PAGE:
In the United Kingdom (UK) a voluntary programme to control paratuberculosis in cattle based on herd management and serological screening has been operating since 1998. The programme assigns a risk level to each participating herd according to the within herd seroprevalence and the confirmation of the presence of infection with Mycobacterium avium subspecies paratuberculosis (MAP) by faecal culture or polymerase chain reaction (PCR). From the outset a general concern over the specificity of the paratuberculosis antibody enzyme-linked immunosorbent assay (ELISA) resulted in the use of a faecal screen for the causal organism to negate or confirm infection in individual seropositive animals. Progress in improving the diagnostic tests has been gradual throughout the life of the programme and the under-pinning approach to using tests to determine the risk of paratuberculosis for a herd required to be re-examined. This study used a large data set of more than 143,000 test results over five years from the lowest paratuberculosis risk level category of herds to estimate the specificity of a commercially available paratuberculosis antibody ELISA for cattle. In each year of the study the estimated specificity reached or exceeded 0.998. We also examined the apparent impact that annual or more frequent application of the single intradermal comparative cervical tuberculin (SICCT) test for tuberculosis (TB), using purified protein derivatives of Mycobacterium bovis and Mycobacterium avium subspecies avium, had on specificity of the antibody ELISA for paratuberculosis. We found a statistically significant difference in three of the five years with herds that were officially tuberculosis free and not subject to frequent SICCT testing. This difference was small and considered to be of little practical importance for the paratuberculosis assurance programme. We concluded that, in the UK the mandatory TB surveillance programme of cattle herds is not a limiting factor in the use of serological testing to support herd-level assurance schemes for paratuberculosis. Furthermore, in paratuberculosis, where shedding of MAP is intermittent and the sensitivity of the commercially available PCR tests for detection MAP is highly variable, faecal screening of seropositive animals is an unreliable method for negating infection in seropositive cattle.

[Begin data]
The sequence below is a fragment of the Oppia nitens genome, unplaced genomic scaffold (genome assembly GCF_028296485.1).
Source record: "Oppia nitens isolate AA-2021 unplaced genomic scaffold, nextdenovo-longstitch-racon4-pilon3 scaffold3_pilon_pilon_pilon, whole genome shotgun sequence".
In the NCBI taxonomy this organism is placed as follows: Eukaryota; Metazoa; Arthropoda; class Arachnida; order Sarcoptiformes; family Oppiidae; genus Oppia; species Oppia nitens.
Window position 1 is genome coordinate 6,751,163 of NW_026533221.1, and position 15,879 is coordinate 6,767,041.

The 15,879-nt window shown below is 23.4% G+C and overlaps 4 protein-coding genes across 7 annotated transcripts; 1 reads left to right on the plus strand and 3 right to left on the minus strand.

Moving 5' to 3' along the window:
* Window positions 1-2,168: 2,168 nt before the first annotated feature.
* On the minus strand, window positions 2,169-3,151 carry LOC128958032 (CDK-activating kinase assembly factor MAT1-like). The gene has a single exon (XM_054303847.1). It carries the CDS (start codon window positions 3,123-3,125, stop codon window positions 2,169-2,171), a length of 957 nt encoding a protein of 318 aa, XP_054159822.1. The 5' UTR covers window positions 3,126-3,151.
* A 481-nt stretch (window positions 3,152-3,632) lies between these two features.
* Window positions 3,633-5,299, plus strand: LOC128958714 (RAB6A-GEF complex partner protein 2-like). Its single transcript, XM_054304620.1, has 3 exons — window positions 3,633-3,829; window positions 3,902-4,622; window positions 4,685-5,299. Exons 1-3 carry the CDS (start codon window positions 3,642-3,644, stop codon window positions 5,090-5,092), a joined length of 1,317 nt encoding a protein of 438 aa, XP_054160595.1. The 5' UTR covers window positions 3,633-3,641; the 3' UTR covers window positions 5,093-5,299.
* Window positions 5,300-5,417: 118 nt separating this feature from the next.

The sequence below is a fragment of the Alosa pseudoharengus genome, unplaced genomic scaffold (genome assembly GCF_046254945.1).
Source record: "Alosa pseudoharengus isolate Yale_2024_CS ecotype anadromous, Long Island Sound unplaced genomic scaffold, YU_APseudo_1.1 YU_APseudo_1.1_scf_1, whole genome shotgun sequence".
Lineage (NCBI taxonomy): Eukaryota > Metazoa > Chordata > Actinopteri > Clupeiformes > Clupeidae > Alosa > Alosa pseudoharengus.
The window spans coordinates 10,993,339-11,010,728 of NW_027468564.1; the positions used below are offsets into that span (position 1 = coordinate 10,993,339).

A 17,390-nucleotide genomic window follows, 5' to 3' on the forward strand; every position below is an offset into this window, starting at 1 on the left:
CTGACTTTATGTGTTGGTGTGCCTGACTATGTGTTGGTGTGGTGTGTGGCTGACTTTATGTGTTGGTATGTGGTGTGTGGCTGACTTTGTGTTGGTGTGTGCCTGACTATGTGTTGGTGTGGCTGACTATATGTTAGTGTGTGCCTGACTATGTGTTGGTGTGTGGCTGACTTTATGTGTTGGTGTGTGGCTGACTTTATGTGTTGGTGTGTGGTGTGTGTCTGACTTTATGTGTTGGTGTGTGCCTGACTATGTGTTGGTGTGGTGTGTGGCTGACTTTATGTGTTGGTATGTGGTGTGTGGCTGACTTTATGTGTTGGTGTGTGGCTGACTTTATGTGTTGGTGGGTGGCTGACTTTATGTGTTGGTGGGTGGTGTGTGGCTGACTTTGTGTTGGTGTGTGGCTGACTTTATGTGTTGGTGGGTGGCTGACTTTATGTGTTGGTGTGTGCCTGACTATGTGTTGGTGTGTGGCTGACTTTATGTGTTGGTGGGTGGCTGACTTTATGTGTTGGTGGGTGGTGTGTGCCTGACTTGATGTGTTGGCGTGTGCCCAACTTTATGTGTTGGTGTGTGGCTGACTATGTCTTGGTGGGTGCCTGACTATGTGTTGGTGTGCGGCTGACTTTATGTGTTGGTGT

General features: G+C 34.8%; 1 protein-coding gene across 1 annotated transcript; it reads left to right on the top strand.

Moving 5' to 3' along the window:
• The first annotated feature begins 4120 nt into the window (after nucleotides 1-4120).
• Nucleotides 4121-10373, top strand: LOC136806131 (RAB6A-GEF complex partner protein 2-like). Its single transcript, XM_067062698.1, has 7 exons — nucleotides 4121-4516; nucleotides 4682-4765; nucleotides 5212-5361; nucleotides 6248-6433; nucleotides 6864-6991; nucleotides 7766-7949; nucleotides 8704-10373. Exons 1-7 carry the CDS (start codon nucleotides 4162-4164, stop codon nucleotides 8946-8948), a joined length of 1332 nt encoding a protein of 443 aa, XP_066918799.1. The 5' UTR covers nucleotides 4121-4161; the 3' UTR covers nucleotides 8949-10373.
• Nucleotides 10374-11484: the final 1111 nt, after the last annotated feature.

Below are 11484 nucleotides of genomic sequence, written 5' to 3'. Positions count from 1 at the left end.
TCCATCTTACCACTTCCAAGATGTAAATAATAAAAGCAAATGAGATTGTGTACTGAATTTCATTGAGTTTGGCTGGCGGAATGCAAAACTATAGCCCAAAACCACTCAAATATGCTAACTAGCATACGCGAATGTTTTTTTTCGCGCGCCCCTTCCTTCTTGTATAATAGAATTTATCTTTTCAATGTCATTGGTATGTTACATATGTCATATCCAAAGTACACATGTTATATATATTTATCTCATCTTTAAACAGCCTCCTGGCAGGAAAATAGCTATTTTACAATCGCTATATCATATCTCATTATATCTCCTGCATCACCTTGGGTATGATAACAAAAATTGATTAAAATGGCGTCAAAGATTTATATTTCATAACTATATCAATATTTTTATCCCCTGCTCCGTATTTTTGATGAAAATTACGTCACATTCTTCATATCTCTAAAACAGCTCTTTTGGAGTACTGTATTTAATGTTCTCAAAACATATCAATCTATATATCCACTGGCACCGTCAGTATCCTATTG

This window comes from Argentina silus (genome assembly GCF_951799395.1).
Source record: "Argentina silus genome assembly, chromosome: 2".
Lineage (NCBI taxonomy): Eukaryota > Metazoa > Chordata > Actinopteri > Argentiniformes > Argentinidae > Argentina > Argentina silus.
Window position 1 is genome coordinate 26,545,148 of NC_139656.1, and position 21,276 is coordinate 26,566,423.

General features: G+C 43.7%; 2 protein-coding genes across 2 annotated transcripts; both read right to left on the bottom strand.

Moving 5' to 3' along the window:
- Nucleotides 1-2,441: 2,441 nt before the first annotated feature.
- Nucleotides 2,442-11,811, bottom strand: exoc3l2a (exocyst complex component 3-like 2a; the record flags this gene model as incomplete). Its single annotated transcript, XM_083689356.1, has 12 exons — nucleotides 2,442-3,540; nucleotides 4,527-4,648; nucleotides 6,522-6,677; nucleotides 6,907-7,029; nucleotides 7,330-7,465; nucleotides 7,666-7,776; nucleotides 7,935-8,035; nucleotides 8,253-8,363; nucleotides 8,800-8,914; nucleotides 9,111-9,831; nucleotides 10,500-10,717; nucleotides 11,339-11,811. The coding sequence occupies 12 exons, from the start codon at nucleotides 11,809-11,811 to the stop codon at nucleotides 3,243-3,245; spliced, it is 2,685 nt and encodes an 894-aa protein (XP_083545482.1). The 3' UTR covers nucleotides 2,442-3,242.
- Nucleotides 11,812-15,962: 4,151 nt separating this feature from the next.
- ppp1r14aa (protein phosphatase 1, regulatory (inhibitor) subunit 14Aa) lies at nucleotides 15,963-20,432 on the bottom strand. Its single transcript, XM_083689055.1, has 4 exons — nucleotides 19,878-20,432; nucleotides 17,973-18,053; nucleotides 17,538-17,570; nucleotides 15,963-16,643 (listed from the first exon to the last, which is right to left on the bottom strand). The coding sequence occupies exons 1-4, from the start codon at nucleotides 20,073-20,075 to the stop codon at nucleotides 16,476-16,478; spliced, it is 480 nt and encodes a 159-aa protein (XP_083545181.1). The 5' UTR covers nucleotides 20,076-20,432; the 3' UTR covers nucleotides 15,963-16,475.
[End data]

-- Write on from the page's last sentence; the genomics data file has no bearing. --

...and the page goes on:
- Paratuberculosis antibody ELISA specificity
- Paratuberculosis control programmes in cattle
- Enzyme-Linked Immunosorbent Assay/veterinary
- Mycobacterium avium subsp. paratuberculosis
- Sensitivity and Specificity
- Cattle Diseases/diagnosis
- Seroepidemiologic Studies